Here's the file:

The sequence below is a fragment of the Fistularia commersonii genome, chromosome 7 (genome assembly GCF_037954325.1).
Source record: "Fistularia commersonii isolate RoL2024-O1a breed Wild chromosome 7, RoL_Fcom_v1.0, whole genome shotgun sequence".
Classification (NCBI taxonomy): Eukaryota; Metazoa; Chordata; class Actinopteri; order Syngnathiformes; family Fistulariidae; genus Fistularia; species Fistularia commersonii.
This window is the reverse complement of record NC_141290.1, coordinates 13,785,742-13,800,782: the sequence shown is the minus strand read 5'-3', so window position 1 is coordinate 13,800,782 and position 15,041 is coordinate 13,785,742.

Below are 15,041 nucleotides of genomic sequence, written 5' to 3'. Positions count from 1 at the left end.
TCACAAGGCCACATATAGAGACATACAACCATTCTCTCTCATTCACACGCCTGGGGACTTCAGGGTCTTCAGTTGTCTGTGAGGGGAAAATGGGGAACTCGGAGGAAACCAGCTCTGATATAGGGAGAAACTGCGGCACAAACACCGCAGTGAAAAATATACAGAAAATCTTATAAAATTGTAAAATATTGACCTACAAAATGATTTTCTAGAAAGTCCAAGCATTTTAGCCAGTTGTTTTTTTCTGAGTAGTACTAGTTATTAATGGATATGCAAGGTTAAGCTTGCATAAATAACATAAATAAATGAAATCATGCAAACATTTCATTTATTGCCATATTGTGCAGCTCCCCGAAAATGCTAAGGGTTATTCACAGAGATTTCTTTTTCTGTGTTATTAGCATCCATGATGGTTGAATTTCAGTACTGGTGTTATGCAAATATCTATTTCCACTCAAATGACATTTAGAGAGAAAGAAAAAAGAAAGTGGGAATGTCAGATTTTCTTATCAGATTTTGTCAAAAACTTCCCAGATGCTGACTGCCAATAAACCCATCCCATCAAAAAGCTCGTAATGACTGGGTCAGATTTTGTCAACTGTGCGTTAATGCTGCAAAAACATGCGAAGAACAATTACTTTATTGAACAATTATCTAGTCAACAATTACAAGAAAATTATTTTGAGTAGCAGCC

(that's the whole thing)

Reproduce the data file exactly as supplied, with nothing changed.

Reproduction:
The sequence below is a fragment of the Fistularia commersonii genome, chromosome 7 (genome assembly GCF_037954325.1).
Source record: "Fistularia commersonii isolate RoL2024-O1a breed Wild chromosome 7, RoL_Fcom_v1.0, whole genome shotgun sequence".
Classification (NCBI taxonomy): Eukaryota; Metazoa; Chordata; class Actinopteri; order Syngnathiformes; family Fistulariidae; genus Fistularia; species Fistularia commersonii.
This window is the reverse complement of record NC_141290.1, coordinates 13,785,742-13,800,782: the sequence shown is the minus strand read 5'-3', so window position 1 is coordinate 13,800,782 and position 15,041 is coordinate 13,785,742.

Below are 15,041 nucleotides of genomic sequence, written 5' to 3'. Positions count from 1 at the left end.
TCACAAGGCCACATATAGAGACATACAACCATTCTCTCTCATTCACACGCCTGGGGACTTCAGGGTCTTCAGTTGTCTGTGAGGGGAAAATGGGGAACTCGGAGGAAACCAGCTCTGATATAGGGAGAAACTGCGGCACAAACACCGCAGTGAAAAATATACAGAAAATCTTATAAAATTGTAAAATATTGACCTACAAAATGATTTTCTAGAAAGTCCAAGCATTTTAGCCAGTTGTTTTTTTCTGAGTAGTACTAGTTATTAATGGATATGCAAGGTTAAGCTTGCATAAATAACATAAATAAATGAAATCATGCAAACATTTCATTTATTGCCATATTGTGCAGCTCCCCGAAAATGCTAAGGGTTATTCACAGAGATTTCTTTTTCTGTGTTATTAGCATCCATGATGGTTGAATTTCAGTACTGGTGTTATGCAAATATCTATTTCCACTCAAATGACATTTAGAGAGAAAGAAAAAAGAAAGTGGGAATGTCAGATTTTCTTATCAGATTTTGTCAAAAACTTCCCAGATGCTGACTGCCAATAAACCCATCCCATCAAAAAGCTCGTAATGACTGGGTCAGATTTTGTCAACTGTGCGTTAATGCTGCAAAAACATGCGAAGAACAATTACTTTATTGAACAATTATCTAGTCAACAATTACAAGAAAATTATTTTGAGTAGCAGCC